|Bill and John O'Brien, circa 1985|
In the summer of 1980, my family attended a weekend party in Columbus, about 120 miles south of Cleveland. I was 15 and went with my parents in their Honda Accord hatchback. My brother and his wife Lisa drove in their lime green Triumph TR7.
On Sunday, Johnny and Lisa left for the return trip about a half hour before the rest of us. Mom, Dad and I were making our way north on I-71 when a green dot appeared in the distance. It was the TR7 on the berm. John was bent over the open hood. Dad pulled over and threw the Honda in reverse.
Dad and John tinkered, ethered and cajoled to no avail (which is saying something). But of course, Dad had a tow rope.
"Hook it onto something that won't pull off," he yelled to John over the noise of the careening traffic.
Dad shifted into first and inched the Honda forward until the rope drew taut between the two cars. John hopped into the Triumph and our precarious caravan of two pulled onto the highway. It was 70 miles to Cleveland.
Behold a rare juncture when I may rightly divide the human population into two groups:
1) Those who understand the implication of a tow rope.
2) Those who do not understand the implication of a tow rope.
The tow rope experience is akin to a dog leash--sort of. Although both parties have brakes, only the leader has accelerating power. If the tow-er (as in one who tows) brakes too hard, he risks getting rear-ended by the towee. If the towee brakes too hard, he's "chewing up" the tower's clutch--or worse (think of pulling back hard on a dog's leash). If the tower accelerates too fast, the towee is subject to a lurch. it goes on and on. The tow rope itself is always in danger of snapping (not good when traveling 60+ MPH on a highway). So for those number 2's out there: using a tow rope is really tricky and should never exceed one or two miles.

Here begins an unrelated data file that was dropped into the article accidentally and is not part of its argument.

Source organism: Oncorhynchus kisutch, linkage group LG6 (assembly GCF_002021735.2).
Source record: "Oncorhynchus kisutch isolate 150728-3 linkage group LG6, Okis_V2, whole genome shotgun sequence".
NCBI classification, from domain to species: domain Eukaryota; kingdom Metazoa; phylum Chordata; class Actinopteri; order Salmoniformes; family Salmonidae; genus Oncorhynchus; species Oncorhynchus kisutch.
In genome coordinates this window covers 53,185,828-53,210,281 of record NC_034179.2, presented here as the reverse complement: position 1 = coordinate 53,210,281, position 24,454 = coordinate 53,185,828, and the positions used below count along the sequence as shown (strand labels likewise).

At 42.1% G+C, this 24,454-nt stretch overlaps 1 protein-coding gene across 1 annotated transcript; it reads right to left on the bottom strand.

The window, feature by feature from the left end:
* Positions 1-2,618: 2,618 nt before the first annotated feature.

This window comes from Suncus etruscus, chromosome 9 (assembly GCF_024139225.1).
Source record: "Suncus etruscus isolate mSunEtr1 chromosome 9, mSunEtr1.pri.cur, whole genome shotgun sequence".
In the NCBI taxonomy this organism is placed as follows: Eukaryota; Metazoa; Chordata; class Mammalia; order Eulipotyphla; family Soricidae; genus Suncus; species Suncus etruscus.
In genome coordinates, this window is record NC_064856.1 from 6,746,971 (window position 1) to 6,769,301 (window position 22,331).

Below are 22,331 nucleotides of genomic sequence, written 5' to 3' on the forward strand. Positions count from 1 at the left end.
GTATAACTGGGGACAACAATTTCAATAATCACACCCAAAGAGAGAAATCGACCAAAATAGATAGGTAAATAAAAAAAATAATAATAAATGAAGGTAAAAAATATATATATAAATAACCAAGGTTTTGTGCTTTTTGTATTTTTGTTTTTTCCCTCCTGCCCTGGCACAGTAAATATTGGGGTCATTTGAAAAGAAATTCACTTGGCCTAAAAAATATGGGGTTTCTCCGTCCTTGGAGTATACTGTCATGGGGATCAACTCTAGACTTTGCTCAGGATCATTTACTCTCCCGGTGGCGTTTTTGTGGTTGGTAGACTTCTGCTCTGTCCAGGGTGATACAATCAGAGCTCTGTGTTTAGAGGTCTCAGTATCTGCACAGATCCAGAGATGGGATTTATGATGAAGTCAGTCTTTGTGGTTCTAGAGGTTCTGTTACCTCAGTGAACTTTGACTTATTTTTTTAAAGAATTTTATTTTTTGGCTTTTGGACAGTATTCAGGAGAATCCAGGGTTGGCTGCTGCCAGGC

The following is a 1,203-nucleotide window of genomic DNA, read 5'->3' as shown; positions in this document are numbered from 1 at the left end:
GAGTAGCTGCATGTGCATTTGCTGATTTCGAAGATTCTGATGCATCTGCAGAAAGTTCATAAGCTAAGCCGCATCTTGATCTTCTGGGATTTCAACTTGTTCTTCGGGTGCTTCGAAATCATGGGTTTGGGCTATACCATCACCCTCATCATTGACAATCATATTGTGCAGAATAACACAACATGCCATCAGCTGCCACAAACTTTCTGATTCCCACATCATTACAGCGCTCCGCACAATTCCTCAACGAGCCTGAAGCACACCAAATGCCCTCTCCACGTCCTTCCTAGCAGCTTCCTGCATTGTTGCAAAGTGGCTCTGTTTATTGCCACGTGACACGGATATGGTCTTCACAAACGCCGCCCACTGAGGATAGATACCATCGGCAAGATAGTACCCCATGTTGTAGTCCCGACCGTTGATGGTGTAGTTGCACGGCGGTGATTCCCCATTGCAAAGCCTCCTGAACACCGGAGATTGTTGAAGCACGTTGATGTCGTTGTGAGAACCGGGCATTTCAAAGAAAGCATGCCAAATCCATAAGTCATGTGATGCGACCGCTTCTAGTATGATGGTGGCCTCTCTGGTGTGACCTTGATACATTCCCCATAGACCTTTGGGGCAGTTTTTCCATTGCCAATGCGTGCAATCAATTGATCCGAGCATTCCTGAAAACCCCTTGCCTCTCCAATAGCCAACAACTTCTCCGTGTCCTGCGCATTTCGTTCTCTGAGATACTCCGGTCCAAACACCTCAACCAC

But seventy miles with a tow rope? The prospect was insane.
In 1980, there were no cell phones. Communication during that trip was reduced to brake lights and exaggerated gestures poorly communicated by way of our rear-view mirror and windshields. At one point Lisa started to repeat a spell-casting gesture with splayed fingers and a frantic look on her face.
"Lisa's trying to tell us something!" I said.
"What's it mean? What's it mean?" said Mom as Lisa's motions repeated again and again.
"WAIT! I've got it!" said Mom. "She's counting ... TEN ... TWENTY ... THIRTY ..." I started in with her. We made it to about 60 before Dad rolled his eyes.
"The emergency flasher," he said, "they want us to turn off the emergency flashers." And we all laughed despite the tension.
Dad wasn't one to let circumstances interfere with lifestyle. He sipped beer for the whole trip.
"Hand me another Stroh's, Skeeziks."
The end was the worst--4.5 miles of dense city traffic between the I-71/West 150 exit and 14000 Lake Avenue. It isn't easy to navigate two cars tethered with a rope through an urban route of stoplights and turns, but despite the impossible odds, Dad and John got both cars home unscathed (although Dad would always say that the Historic Tow of 1980 ate a good bit of the Honda's clutch).
"Holy Christ," said Dad with relief as we finally pulled into the drive.
Holy Christ, indeed.
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